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Induced Innovation in Canadian Agriculture

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  • Clark, J. Stephen
  • Cechura, Lukas
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    Abstract

    The study re-examines the induced innovation hypothesis from 1958-2006 in Canadian agriculture for two regions in Canada: Central Canada (Provinces of Ontario and Quebec) and Western Canada (Provinces of Alberta Saskatchewan and Manitoba). There is broadly consistent support for the induced innovations hypothesis for Canadian agriculture, especially for Western Canadian Agriculture. In addition, there is support for the notion the US as well as Canadian research expenditures are important to the explanation of input ratio movements in Canadian Agriculture in the long run. This could indicate the existence of spillover effects that run from US agricultural research to Canadian Agriculture.

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    File URL: http://purl.umn.edu/135783
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    Bibliographic Info

    Paper provided by European Association of Agricultural Economists in its series 131st Seminar, September 18-19, 2012, Prague, Czech Republic with number 135783.

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    Date of creation: 18 Sep 2012
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    Handle: RePEc:ags:eaa131:135783

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    Related research

    Keywords: Induced Innovation; factor substitution; spillover effects; non-stationarity; cointegration; Agribusiness; Agricultural and Food Policy;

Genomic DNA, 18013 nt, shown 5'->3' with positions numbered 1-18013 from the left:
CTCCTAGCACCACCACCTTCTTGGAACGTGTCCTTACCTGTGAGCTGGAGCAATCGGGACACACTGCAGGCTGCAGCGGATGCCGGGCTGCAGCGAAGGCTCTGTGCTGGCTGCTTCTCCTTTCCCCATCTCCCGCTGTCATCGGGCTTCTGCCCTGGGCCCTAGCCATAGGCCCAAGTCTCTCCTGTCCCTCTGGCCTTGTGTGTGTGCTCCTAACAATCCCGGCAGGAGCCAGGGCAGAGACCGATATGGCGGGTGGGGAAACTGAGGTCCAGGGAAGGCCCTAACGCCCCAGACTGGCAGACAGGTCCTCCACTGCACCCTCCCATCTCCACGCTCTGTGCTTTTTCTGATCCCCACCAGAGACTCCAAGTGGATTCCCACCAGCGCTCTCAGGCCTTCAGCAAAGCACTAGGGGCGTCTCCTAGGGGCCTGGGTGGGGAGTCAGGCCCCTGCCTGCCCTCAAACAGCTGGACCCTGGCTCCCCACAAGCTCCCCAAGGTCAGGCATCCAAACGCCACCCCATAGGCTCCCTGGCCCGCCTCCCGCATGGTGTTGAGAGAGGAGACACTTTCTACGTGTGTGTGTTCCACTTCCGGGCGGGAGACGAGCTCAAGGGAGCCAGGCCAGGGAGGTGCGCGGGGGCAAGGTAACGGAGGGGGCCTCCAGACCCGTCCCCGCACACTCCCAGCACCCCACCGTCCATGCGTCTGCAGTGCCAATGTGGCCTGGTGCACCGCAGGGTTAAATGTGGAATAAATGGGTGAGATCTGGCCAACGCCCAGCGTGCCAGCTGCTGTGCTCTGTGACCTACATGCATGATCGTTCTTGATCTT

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    1. M Pesaran & Yongcheol Shin, 2004. "Long-Run Structural Modelling," ESE Discussion Papers 44, Edinburgh School of Economics, University of Edinburgh.
    2. Thirtle, C. & Townsend, R. & Zyl, J. van, 1998. "Testing the induced innovation hypothesis: an error correction model of South African agriculture," Agricultural Economics: The Journal of the International Association of Agricultural Economists, International Association of Agricultural Economists, vol. 19(1-2), September.
    3. Yucan Liu & C. Richard Shumway, 2008. "Induced Innovation in U.S. Agriculture: Time-series, Direct Econometric, and Nonparametric Tests," Working Papers 2008-3, School of Economic Sciences, Washington State University.
    4. Olmstead, Alan L & Rhode, Paul, 1993. "Induced Innovation in American Agriculture: A Reconsideration," Journal of Political Economy, University of Chicago Press, vol. 101(1), pages 100-118, February.
    5. Johansen, Soren, 1991. "Estimation and Hypothesis Testing of Cointegration Vectors in Gaussian Vector Autoregressive Models," Econometrica, Econometric Society, vol. 59(6), pages 1551-80, November.
    6. Fernando S. Machado, 1995. "Testing The Induced Innovation Hypothesis Using Cointegration Analysis," Journal of Agricultural Economics, Wiley Blackwell, vol. 46(3), pages 349-360.
    7. Giannis Karagiannis & W. Hartley Furtan, 1990. "Induced Innovation in Canadian Agriculture: 1926–87," Canadian Journal of Agricultural Economics/Revue canadienne d'agroeconomie, Canadian Agricultural Economics Society/Societe canadienne d'agroeconomie, vol. 38(1), pages 1-21, 03.
    8. Thirtle, C. & Townsend, R. & van Zyl, J., 1998. "Testing the induced innovation hypothesis: an error correction model of South African agriculture," Agricultural Economics, Blackwell, vol. 19(1-2), pages 145-157, September.
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